Extended Caregiving Arrangements in Families from Chinese Backgrounds Project

Project Status
Current

Chief investigators
Cathy O’Callaghan, SEaRCH, UNSW, Ben Harris-Roxas, Director, SEaRCH, UNSW, Rachael Kearns, Research Officer, UNSW, Ronnie Wang, Bilingual Research Assistant (BRA), UNSW, Wing Fu, Interpreter and Translator, UNSW, Gayathri Dharmagesan, Research Assistant, UNSW

Team members
Lisa Woodland, Manager, Priority Populations, SESLHD, Michelle Jubelin, Director, Child Youth and Family Services (CYFS), SESLHD, Amanda Webster, Manager, Strategy & Equity, CYFS, SESLHD, Susan Woolfenden, Staff Specialist, Sydney Children’s Hospitals Network, Tania Rimes, Families First Project Manager, CYFS, SESLHD, Meng Chen, Multicultural Health Officer, St George Hospital, SESLHD

Project Coordinators
Multicultural Health Service (MHS) and Child Youth and Families Service (CYFS) at South Eastern Sydney Local Health District (SESLHD)

Project Rationale

The Chinese community (Mandarin speaking) is the largest non-English speaking and country of birth group in SESLHD, as well as the community with the most population growth in the past five years. Chinese grandparents play a vital role looking after grandchildren as part of the traditional extended family structure. However difficulties are encountered in trying to maintain extended family relations in the context of migration. Grandparents can face physical, social and emotional difficulties through becoming the primary caregiver for infants and young children in a new country. Within SESLHD, government and non-government have raised concerns about infants and young children who have demonstrated behavioural issues when there is a change in primary caregiver arrangements.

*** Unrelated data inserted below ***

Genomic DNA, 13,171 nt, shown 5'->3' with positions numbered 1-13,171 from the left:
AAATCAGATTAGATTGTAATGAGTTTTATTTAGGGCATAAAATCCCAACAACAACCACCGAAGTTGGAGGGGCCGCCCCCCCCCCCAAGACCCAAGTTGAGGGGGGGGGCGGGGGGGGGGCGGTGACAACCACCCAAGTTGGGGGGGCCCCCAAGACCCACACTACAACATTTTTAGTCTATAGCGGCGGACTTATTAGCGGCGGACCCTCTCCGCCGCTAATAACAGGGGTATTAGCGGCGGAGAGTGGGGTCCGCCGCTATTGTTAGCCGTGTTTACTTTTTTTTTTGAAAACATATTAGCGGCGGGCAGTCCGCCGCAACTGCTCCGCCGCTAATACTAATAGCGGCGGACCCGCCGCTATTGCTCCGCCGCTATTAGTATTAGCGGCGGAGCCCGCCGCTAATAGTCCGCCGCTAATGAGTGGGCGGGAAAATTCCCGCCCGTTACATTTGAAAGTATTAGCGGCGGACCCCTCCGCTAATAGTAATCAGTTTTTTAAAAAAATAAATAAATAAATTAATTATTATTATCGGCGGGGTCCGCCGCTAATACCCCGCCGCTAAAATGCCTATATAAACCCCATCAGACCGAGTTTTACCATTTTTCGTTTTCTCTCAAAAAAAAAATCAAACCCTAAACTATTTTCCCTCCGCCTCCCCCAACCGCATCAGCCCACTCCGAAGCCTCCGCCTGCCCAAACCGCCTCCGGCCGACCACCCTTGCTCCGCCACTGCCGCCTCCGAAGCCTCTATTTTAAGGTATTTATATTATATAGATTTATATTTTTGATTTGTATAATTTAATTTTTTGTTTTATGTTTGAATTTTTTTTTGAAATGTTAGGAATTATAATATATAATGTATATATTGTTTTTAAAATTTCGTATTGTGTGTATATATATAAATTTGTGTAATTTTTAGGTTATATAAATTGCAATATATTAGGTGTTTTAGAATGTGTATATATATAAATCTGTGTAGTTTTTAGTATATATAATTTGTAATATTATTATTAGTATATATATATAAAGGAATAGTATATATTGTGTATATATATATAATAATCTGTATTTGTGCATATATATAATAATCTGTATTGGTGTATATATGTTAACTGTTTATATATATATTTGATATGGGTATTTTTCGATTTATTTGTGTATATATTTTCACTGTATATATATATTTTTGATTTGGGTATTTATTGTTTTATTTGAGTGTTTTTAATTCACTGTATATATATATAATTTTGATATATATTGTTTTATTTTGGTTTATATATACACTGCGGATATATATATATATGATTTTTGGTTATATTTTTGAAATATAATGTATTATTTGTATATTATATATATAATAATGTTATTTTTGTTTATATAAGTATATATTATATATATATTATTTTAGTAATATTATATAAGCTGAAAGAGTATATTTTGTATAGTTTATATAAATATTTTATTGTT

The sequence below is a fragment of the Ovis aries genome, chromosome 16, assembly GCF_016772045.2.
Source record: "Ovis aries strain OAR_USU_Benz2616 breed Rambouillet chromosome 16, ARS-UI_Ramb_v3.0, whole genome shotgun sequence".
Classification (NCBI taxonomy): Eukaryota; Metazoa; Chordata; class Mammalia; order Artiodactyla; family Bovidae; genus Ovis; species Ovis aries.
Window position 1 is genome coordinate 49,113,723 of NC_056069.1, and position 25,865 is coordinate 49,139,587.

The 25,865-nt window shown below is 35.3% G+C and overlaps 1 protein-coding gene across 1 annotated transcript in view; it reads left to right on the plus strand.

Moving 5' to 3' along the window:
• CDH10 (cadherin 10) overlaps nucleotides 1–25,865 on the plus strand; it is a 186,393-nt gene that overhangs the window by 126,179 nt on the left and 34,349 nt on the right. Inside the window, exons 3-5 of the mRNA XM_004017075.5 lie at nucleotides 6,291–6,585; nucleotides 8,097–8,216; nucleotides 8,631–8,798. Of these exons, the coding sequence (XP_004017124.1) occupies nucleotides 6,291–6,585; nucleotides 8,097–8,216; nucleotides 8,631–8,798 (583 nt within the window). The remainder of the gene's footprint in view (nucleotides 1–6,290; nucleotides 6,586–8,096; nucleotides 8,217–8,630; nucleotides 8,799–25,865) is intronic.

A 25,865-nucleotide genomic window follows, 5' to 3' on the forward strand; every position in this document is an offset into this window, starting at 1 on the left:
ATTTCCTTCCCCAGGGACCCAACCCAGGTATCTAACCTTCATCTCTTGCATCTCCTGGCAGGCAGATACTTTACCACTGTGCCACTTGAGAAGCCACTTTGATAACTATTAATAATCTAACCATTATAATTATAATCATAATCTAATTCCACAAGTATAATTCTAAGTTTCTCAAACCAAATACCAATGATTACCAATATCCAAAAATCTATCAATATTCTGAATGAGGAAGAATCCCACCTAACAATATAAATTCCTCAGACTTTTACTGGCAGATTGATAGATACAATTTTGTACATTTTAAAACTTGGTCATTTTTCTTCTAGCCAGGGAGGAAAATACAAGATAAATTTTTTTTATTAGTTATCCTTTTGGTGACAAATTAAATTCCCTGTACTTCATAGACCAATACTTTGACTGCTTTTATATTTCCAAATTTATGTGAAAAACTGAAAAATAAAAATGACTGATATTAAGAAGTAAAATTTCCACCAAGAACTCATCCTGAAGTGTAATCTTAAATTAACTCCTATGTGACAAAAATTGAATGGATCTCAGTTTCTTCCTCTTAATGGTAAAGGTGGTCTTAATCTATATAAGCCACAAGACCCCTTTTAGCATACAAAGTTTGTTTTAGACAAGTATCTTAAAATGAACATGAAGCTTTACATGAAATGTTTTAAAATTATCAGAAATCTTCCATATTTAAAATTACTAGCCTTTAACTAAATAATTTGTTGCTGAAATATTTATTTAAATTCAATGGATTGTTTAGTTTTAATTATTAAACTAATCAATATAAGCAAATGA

There a scarcity of research on the: experience of infants and young children while transitioning between grandparents and other care providers; support needs of Chinese grandparents while looking after grandchildren in a transnational/immigrant context; and development and success of culturally appropriate interventions to support transnational extended families to enhance child development and wellbeing. This research takes a wholistic approach to understanding the experience of children, parents, grandparents and service providers when children are cared for by, and transitioning between, grandparents/multiple caregivers.

Project Aim/s

The objectives were to:

  • explore issues arising for children, parents, grandparents and service providers when children are being cared for by grandparents/multiple caregivers;
  • explore strategies to support children while transitioning between grandparents and other care providers; and
  • develop culturally sensitive approaches for use by service providers (child and family health nurses, childcare workers, playgroup coordinators, family support workers and kindergarten teachers) when working with extended families of Chinese background. 

Project Design and Method

The methods consisted of a qualitative research design of interviews with service providers, and Chinese speaking parents and grandparents.

Publications

  • O’Callaghan C, Kearns R, Harris-Roxas B, Woodland L and Dharmagesan G (2021) Extended Caregiving Arrangements for Families from Chinese Backgrounds Project: Research Findings and Implications Report, SEaRCH, Centre for Primary Health Care and Equity (CPHCE), UNSW
  • O’Callaghan C (2018) Literature review: Chinese grandparents caring for grandchildren (0-5), Multicultural Health Service, SESLHD, Conjoint Senior Lecturer, SEaRCH, UNSW
  • Extended caregiving arrangements in families from Chinese backgrounds Final Report